We Value Diversity. We Value Education. We Value History.
Home / Featured / I AM The James Weldon Johnson Branch Library
I AM The James Weldon Johnson Branch Library
Seventy-one years ago on April 1, 1947, the James Weldon Johnson Branch Library was dedicated and named in honor of James Weldon Johnson, a poet, author, educator, songwriter, civil rights activist, leader of the NAACP and native Floridian.
He is probably best known for the song “Lift Every Voice and Sing,” which became known as the “Negro National Anthem.” The original one-room facility that housed 1,066 volumes was located at 1035 Third Ave. S. The 1,025 square-foot room was on the ground floor of the Masonic lodge and was leased to the city for $50 per month.
Until this time, St. Petersburg had only one library, the Carnegie Library, built in 1915 and redesignated Mirror Lake Branch in 1964. The library, located in the downtown area, was not open to the city’s black residents.
Andrew Carnegie, industrialist, business magnate and philanthropist, built more than 1,600 public libraries throughout the country with the stipulation that “all facilities he supported could not deny use by any persons because of their race, creed, or color.” His stipulation was not upheld in St. Petersburg.
It wasn’t until 1944 when the need for library services for African Americans was finally addressed that blacks were allowed to use the basement at the Carnegie Library but under no circumstances could they use the main floors. Previously, blacks could use a reading room with few books at the Campbell Park Center. When that facility closed, the community was left with no library.
In December 1944, a group of citizens formed a committee and worked together for several years, making a case for a library to serve the African-American community. On April 7, 1945, the committee discussed the need to form an interracial committee. Mrs. S.M. Carter, wife of the pastor of the First Baptist Institutional Church, was elected chairman of the committee. Their efforts resulted in an appropriation of $3500 for the library.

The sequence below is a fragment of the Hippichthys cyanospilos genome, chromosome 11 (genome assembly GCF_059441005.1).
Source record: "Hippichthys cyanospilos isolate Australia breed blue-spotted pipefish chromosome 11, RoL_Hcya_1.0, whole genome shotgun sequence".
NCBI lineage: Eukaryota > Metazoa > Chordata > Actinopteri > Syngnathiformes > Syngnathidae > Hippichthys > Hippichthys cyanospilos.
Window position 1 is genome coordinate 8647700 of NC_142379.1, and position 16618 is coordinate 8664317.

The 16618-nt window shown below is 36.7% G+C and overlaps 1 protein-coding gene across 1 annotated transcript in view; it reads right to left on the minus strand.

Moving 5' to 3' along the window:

The library attempted to meet the needs of the community in every possible way. Storytimes, summer reading programs, public book reviews and even films were offered. The collection increased to 2,789 volumes with 1,821 registered borrowers.
It served the community at the Third Avenue location until 1979, when it was closed because of the city’s urban redevelopment project, which displaced hundreds of black residents from the Gas Plant area.
In 1981, the James Weldon Branch reopened in the newly built Enoch Davis Center at 1111 18th Ave. S. Of the city’s five public libraries, the Johnson branch was the only one housed within the confines of another building. According to an article in the Neighborhood Times in February 2002, the newly opened branch “boasted the largest African-American collection in Florida.”
In early 1990, one of the initial budget reduction proposals being considered for the Fiscal Year 1991 Budget was the closing of the Johnson Branch Library. In response, Kevin Johnson organized the James Weldon Johnson Friends of the Library, Inc. The group circulated petitions; the community rallied behind the group with more than 1,500 signing the petition and the library remained open.
In a letter to Kevin Johnson from Donald Brannon, deputy city manager for Leisure Services dated May 16, 1990, Brannon wrote: “It is my pleasure to report to you that the proposal to close the James Weldon Branch Library was not supported by City Manager Robert Obering.”
In the summer of 2002, the Johnson Branch Library moved into its current location at 1059 18th Ave. S, adjacent to the Enoch Davis Center. The $2.7 million, 14,500-square-foot building housing about 40,000 volumes was the materialization of the dream of the Enoch Davis Expansion Task Force.
The facility features a computer center, a quiet room, and meeting, study, story hour and conference rooms. This facility stands as a monument to those who fought over the years to keep the James Weldon Johnson Branch Library open, and it remains a vital part of our community.